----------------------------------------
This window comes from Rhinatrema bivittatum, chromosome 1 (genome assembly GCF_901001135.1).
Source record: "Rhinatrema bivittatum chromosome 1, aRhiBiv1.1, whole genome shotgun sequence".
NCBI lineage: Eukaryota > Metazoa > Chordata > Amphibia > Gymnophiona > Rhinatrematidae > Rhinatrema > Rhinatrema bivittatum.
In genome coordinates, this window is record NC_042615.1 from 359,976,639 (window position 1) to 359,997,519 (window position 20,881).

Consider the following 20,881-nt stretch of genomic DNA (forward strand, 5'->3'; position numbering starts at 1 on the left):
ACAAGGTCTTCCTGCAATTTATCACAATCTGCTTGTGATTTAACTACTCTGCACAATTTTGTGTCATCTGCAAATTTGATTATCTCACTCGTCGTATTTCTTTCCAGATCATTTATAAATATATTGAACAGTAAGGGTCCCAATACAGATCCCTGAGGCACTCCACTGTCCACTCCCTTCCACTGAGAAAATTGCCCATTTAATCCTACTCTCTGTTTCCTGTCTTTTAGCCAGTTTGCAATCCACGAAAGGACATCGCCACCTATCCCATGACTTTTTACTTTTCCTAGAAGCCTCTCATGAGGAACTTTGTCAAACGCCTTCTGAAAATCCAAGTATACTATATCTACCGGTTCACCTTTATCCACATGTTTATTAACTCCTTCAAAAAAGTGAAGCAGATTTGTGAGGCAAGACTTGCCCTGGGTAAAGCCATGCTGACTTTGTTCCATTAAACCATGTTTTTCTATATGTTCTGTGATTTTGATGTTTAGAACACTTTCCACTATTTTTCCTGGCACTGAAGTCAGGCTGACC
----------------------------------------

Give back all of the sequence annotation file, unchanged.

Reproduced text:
This window comes from Rhinatrema bivittatum, chromosome 1 (genome assembly GCF_901001135.1).
Source record: "Rhinatrema bivittatum chromosome 1, aRhiBiv1.1, whole genome shotgun sequence".
NCBI lineage: Eukaryota > Metazoa > Chordata > Amphibia > Gymnophiona > Rhinatrematidae > Rhinatrema > Rhinatrema bivittatum.
In genome coordinates, this window is record NC_042615.1 from 359,976,639 (window position 1) to 359,997,519 (window position 20,881).

Consider the following 20,881-nt stretch of genomic DNA (forward strand, 5'->3'; position numbering starts at 1 on the left):
ACAAGGTCTTCCTGCAATTTATCACAATCTGCTTGTGATTTAACTACTCTGCACAATTTTGTGTCATCTGCAAATTTGATTATCTCACTCGTCGTATTTCTTTCCAGATCATTTATAAATATATTGAACAGTAAGGGTCCCAATACAGATCCCTGAGGCACTCCACTGTCCACTCCCTTCCACTGAGAAAATTGCCCATTTAATCCTACTCTCTGTTTCCTGTCTTTTAGCCAGTTTGCAATCCACGAAAGGACATCGCCACCTATCCCATGACTTTTTACTTTTCCTAGAAGCCTCTCATGAGGAACTTTGTCAAACGCCTTCTGAAAATCCAAGTATACTATATCTACCGGTTCACCTTTATCCACATGTTTATTAACTCCTTCAAAAAAGTGAAGCAGATTTGTGAGGCAAGACTTGCCCTGGGTAAAGCCATGCTGACTTTGTTCCATTAAACCATGTTTTTCTATATGTTCTGTGATTTTGATGTTTAGAACACTTTCCACTATTTTTCCTGGCACTGAAGTCAGGCTGACC